In the summer of 2020, a rare strain of dengus disease hit the U.S. and the world, and as people frantically searched for answers, one man took a different approach: He decided to make a motorcycle scraper.
Drew Emery started selling scrap metal online and was able to raise a few hundred dollars for the National Center for Home Furnishings and other nonprofit organizations that helped with the effort.
But Emery wasn’t going to be the only one making motorcycles in the future.
“It’s an amazing hobby to make,” Emery says.
“You can make anything you want, and I just got into it to make motorcycles.
It’s just fun to make and I really enjoy it.”
While the d-word is often thrown around to describe the hobby, Emery has been making motorcycles since 2005.
It all started when he was in his early 20s.
“I was a student working as a janitor at a small school in Virginia.
I was going to college and I had to leave, so I just wanted to work.
I started my own motorcycle shop, and it was actually really fun,” Emerys recalls.
Emery sold scrap metal and other scrap parts online, which led to him selling scrap to charities like the National Association for the Advancement of Colored People (NAACP) and the Salvation Army.
“The first year I sold some scrap, and that was pretty crazy,” Emeryn says.
Emerys started working for the NAACP and was given a job at a local church, but he was a bit unsure about what the work would entail.
“At first, I was like, ‘Oh, I don’t really know what I’m doing, but I can’t wait to get back to work.’
Then I was hired by the Salvation House and we were given a lot of work,” Emeryan says.”
So, the first month we were there, we had to clean the bathrooms, get the bathrooms out of the sink, get them painted, and we did a lot more work than I’d ever seen in my entire life.
It was a lot, and then we had a little bit of an itch to make more,” EmerYs father, Drew Emery, tells ABC News.
As a scrap collector, Emerys hobby started with just a bike and a scrap scraper and he quickly built a collection.
“In about three months, we got pretty close to $200,000,” Emeries father says.
Eventually, Emeryn started selling his scrap at a fair and auction house.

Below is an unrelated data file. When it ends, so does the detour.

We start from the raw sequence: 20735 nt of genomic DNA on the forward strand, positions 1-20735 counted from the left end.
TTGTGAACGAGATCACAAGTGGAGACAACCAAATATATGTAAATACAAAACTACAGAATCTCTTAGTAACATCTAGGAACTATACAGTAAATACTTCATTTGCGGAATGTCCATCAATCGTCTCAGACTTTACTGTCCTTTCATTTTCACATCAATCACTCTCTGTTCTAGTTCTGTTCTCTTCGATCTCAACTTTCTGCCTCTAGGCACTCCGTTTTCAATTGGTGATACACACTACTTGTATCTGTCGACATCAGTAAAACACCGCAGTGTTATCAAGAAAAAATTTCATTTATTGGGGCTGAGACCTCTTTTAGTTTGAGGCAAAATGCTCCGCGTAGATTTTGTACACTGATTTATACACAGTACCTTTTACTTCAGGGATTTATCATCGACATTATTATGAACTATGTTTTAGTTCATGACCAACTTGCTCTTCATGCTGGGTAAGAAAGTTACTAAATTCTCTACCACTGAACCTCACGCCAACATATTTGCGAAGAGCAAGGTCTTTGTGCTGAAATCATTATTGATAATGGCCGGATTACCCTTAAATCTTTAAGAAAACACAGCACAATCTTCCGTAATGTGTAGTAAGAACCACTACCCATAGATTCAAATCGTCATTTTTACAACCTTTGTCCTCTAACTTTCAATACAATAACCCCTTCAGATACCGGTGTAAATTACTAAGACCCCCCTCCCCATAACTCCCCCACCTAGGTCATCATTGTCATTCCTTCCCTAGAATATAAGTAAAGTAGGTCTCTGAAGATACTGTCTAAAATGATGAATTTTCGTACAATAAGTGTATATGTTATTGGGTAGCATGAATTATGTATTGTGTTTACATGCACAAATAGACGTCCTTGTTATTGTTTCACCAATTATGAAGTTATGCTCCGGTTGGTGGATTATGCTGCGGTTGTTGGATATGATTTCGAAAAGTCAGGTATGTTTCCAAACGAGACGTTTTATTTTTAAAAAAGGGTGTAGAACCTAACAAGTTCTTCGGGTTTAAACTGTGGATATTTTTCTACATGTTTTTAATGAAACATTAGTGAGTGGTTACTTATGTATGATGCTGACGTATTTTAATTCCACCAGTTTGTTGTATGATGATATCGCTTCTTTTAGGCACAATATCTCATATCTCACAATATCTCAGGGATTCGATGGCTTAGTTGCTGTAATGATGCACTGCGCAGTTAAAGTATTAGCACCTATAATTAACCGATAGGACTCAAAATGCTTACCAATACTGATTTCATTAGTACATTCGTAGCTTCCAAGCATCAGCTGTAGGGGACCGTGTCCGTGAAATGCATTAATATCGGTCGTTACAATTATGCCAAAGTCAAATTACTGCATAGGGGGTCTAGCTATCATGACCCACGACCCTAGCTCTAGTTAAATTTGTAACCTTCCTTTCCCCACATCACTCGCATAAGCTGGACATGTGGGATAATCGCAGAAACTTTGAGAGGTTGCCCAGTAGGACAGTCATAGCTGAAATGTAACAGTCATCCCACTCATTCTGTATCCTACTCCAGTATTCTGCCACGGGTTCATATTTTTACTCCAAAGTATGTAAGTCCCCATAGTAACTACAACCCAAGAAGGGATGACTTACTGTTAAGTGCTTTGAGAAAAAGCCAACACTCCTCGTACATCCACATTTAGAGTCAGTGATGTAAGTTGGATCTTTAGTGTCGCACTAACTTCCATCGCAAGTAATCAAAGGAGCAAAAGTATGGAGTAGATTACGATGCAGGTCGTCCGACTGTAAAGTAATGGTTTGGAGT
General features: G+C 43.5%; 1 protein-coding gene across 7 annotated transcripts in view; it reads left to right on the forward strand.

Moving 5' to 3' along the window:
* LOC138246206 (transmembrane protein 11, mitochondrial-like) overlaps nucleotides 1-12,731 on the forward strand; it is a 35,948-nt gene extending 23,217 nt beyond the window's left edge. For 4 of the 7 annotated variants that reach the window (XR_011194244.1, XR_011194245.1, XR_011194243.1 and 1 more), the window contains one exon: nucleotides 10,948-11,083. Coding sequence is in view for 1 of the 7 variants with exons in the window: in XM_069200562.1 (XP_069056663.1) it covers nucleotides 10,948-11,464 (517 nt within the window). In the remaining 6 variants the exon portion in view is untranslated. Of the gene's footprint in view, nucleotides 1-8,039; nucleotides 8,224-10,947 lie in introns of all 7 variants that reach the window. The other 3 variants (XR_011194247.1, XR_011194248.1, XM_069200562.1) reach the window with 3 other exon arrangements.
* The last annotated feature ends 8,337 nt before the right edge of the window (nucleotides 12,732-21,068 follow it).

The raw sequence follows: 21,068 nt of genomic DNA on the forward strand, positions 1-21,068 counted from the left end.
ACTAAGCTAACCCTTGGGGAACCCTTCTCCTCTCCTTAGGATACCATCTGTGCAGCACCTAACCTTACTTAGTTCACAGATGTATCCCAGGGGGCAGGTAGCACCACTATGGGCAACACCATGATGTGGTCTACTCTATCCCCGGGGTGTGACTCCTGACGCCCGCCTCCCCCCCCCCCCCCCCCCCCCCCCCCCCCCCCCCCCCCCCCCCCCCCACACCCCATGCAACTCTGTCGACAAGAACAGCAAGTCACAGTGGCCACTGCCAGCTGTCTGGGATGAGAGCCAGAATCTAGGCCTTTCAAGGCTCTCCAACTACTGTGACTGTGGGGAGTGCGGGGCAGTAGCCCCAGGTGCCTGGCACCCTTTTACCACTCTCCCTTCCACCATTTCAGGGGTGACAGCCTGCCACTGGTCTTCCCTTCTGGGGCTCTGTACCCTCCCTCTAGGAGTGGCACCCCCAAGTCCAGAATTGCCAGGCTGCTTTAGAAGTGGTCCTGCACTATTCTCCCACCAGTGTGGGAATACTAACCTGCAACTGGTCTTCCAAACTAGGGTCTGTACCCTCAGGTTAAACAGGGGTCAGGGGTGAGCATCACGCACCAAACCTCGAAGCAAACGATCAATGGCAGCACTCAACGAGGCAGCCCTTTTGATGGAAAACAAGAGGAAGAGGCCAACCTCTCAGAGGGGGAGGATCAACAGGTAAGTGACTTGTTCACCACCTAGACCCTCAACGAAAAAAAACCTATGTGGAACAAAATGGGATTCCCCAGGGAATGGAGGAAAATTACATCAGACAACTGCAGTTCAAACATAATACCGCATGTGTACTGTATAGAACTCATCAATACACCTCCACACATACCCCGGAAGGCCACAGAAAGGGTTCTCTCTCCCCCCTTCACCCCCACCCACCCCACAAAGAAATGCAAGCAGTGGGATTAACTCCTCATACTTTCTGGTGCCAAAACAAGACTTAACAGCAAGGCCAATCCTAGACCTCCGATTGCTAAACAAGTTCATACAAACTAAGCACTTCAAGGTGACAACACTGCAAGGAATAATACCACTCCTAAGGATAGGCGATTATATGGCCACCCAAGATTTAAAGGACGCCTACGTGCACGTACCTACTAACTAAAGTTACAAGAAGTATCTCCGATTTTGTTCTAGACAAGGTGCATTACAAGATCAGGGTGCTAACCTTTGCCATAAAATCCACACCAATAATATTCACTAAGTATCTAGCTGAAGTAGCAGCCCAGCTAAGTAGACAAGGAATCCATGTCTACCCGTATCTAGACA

“So, it kind of took off, and over time, it’s kind of become this hobby that you can just go on and do anything you like,” Emeryd says.
After Emery’s son started making motorcycles, the scrap market began to grow.
The first bike Emerys sold, a Honda Fit, sold for $6,000 at auction.
“It was one of the first bikes I sold that was so well made,” Emeriys father says, noting the Fit was built to the standards of the early 1900s.
The seller also had a few of the original parts, which helped make the Fit a valuable collectible.
“I thought I could sell it for a lot less than what it was worth,” Emeryt says.
So, Emeryd made a lot for himself.
The family bought the Honda Fit and went on to sell motorcycles in Europe, South America, and Australia.
Eventually they made the move to New York and purchased a brand new Harley Davidson.
In the end, the family sold Emery their first Harley.
In 2017, Emerry’s family opened up a scrapyard in Brooklyn.
Emeryd’s father, who has been the president of the scrap yard since 2016, says the scrapyard has been a huge success and has helped grow the community.
“When I started this, it was just my hobby.
And now we’re doing all this great work, and they’re just getting it to the community and getting the kids excited about motorcycles,” Emeryls father says about the scrapyards work.
“That’s really been a big part of it.”
After he got into scrap metal, Emeriks father saw a need for something similar.
“A lot of kids are doing it in the garage or in the backyard, and the one thing you don’t see is someone making motorcycles,” he says.
Now, Emeryt has two motorcycles made and selling them online, and he says that is the biggest reason why he continues to make the scrap he does.
“A lot more kids want to make their own motorcycle,” Emerisys father adds.